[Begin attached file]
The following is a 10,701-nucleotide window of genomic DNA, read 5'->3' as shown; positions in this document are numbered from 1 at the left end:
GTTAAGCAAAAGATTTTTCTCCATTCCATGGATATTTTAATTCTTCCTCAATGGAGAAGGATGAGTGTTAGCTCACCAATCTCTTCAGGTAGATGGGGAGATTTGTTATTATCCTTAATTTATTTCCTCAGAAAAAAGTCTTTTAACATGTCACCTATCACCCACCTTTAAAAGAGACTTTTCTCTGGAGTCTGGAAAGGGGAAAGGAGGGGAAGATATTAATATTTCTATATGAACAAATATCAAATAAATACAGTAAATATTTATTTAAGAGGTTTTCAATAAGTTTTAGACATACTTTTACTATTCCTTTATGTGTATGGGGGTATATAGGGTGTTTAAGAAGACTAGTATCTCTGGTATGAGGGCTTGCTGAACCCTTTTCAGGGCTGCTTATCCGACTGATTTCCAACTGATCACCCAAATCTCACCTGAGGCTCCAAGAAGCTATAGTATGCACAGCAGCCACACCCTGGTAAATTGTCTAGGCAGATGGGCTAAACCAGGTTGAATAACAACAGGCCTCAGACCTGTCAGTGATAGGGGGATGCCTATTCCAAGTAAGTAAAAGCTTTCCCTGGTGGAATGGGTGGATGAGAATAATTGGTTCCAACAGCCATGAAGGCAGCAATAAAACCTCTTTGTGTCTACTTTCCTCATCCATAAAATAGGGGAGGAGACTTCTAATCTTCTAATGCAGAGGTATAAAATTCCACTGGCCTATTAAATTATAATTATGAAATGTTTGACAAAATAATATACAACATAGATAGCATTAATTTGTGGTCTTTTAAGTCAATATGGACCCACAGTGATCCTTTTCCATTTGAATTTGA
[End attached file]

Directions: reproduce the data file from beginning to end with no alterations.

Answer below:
The following is a 10,701-nucleotide window of genomic DNA, read 5'->3' as shown; positions in this document are numbered from 1 at the left end:
GTTAAGCAAAAGATTTTTCTCCATTCCATGGATATTTTAATTCTTCCTCAATGGAGAAGGATGAGTGTTAGCTCACCAATCTCTTCAGGTAGATGGGGAGATTTGTTATTATCCTTAATTTATTTCCTCAGAAAAAAGTCTTTTAACATGTCACCTATCACCCACCTTTAAAAGAGACTTTTCTCTGGAGTCTGGAAAGGGGAAAGGAGGGGAAGATATTAATATTTCTATATGAACAAATATCAAATAAATACAGTAAATATTTATTTAAGAGGTTTTCAATAAGTTTTAGACATACTTTTACTATTCCTTTATGTGTATGGGGGTATATAGGGTGTTTAAGAAGACTAGTATCTCTGGTATGAGGGCTTGCTGAACCCTTTTCAGGGCTGCTTATCCGACTGATTTCCAACTGATCACCCAAATCTCACCTGAGGCTCCAAGAAGCTATAGTATGCACAGCAGCCACACCCTGGTAAATTGTCTAGGCAGATGGGCTAAACCAGGTTGAATAACAACAGGCCTCAGACCTGTCAGTGATAGGGGGATGCCTATTCCAAGTAAGTAAAAGCTTTCCCTGGTGGAATGGGTGGATGAGAATAATTGGTTCCAACAGCCATGAAGGCAGCAATAAAACCTCTTTGTGTCTACTTTCCTCATCCATAAAATAGGGGAGGAGACTTCTAATCTTCTAATGCAGAGGTATAAAATTCCACTGGCCTATTAAATTATAATTATGAAATGTTTGACAAAATAATATACAACATAGATAGCATTAATTTGTGGTCTTTTAAGTCAATATGGACCCACAGTGATCCTTTTCCATTTGAATTTGA